Soft gelatin capsules are significant to the pharmaceutical industry for their versatility. The capsules are clear or translucent, with excellent elasticity, thermo-reversibility, and the ability to melt at body temperature. They are suitable for non-allergenic health products with their non-toxic and safe profile, and their proteins make the capsules easy to swallow and digest.

Despite those benefits, pharmaceutical gelatin is highly sensitive to temperature and moisture, which can spoil the capsules and complicate manufacturing. When exposed to high humidity levels, the capsules are prone to becoming brittle and melting while showing resistance in solidifying to a band. Worse, high relative humidity results in microbial contamination that deteriorates the quality of medicines and supplements.

Those problems trigger the need to closely monitor the air entering the dryer throughout the drying and manufacturing processes. The air must be thoroughly conditioned to ensure acceptable humidity levels and temperature.

What can you do to prevent moisture damage in gelatin capsules?

Manufacturers can understand the threat of humidity by looking at their manufacturing process. Warm liquid gelatin spreads over a slowly revolving stainless steel drum and chilled dry air is delivered to congeal the gelatin into a tacky, elastic band. The thin band automatically molds into the soft gelatin capsules with the medicine inside.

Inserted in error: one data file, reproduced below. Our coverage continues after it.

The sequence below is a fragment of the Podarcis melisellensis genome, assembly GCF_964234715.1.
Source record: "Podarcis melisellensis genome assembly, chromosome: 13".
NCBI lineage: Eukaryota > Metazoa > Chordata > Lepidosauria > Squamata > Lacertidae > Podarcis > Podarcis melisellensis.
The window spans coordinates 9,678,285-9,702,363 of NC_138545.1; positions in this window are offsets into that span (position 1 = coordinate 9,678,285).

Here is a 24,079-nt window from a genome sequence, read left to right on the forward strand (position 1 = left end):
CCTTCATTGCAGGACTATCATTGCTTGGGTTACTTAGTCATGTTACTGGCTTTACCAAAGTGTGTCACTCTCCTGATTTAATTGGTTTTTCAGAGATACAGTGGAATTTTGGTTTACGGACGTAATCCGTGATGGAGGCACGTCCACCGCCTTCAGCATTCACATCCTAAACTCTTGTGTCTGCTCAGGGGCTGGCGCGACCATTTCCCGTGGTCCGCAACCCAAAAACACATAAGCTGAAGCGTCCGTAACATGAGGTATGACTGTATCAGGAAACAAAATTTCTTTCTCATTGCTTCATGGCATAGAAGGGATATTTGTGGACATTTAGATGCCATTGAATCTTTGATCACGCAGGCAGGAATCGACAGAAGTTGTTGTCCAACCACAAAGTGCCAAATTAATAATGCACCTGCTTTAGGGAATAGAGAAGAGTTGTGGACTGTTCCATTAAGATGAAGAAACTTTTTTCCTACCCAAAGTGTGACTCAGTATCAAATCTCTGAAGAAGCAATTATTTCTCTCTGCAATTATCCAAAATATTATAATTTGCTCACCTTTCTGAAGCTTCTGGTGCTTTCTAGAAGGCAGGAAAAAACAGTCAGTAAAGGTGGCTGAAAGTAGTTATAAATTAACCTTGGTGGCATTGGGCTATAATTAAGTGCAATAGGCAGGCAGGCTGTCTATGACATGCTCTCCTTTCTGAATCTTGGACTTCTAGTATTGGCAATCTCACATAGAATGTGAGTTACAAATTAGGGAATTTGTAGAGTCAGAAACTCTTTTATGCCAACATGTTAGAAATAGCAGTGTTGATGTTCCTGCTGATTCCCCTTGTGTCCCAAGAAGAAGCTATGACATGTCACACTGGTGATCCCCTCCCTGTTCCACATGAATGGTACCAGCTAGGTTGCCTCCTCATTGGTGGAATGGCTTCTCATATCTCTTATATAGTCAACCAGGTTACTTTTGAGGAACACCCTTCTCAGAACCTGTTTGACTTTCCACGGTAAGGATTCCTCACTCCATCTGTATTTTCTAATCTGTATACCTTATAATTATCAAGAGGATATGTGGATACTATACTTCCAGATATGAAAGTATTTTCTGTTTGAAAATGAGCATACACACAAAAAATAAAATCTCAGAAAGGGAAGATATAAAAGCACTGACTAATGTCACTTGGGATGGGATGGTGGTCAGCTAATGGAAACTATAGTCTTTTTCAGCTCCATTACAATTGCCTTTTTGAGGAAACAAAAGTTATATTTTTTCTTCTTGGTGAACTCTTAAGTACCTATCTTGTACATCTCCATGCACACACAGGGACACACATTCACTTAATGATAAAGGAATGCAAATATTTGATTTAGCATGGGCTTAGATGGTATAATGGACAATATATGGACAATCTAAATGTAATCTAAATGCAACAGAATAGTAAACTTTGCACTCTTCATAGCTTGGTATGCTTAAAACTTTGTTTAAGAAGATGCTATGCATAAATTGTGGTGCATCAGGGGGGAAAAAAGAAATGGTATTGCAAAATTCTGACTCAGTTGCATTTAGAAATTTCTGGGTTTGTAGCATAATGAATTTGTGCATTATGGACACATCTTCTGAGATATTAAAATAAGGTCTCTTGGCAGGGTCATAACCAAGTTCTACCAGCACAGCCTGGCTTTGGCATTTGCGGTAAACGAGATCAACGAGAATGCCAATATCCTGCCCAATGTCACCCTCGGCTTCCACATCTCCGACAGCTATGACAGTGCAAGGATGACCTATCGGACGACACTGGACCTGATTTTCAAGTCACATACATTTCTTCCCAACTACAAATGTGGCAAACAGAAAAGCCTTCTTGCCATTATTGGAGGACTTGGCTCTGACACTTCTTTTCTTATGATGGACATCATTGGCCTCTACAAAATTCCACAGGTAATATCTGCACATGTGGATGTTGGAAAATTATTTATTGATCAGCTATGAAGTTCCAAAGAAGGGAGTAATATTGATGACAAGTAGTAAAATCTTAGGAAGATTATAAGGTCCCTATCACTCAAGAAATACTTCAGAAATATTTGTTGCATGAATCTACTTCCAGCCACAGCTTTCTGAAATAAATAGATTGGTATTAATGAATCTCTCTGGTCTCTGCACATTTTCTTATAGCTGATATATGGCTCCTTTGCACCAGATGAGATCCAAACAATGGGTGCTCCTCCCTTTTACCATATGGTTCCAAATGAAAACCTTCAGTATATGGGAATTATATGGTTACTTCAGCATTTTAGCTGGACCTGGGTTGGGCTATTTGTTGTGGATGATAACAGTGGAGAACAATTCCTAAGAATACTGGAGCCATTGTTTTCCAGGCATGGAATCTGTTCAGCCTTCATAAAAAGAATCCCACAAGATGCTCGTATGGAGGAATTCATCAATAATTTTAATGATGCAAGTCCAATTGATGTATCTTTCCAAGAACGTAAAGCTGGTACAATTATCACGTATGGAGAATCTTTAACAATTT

When humidity and temperature exceed unacceptable levels throughout the process, the soft gelatin cannot solidify and remains soft. In turn, the moist capsules are transferred from encapsulating machines to drying chambers or drums to speed up drying.

Keep humidity and temperature in check

Pharmaceutical gelatin is vulnerable to moisture, making desiccant humidifiers crucial to remove humidity from the air. The soft texture of gelatin makes drying tricky. Humidity and temperature conditions must meet specifications that shouldn’t exceed 20. Humidity levels must be within the range of 30+/-5% at 23 degrees Celsius for encapsulation and packing. For the drying process, humidity must be within 15+/-5% at 20 degrees Celsius.


Maintain consistent measures for humidity control

Manufacturers should also be careful when air-veying hygroscopic materials from storage to processing. The process must be controlled in dehumidified conditions to prevent moisture from forming during filling and packaging.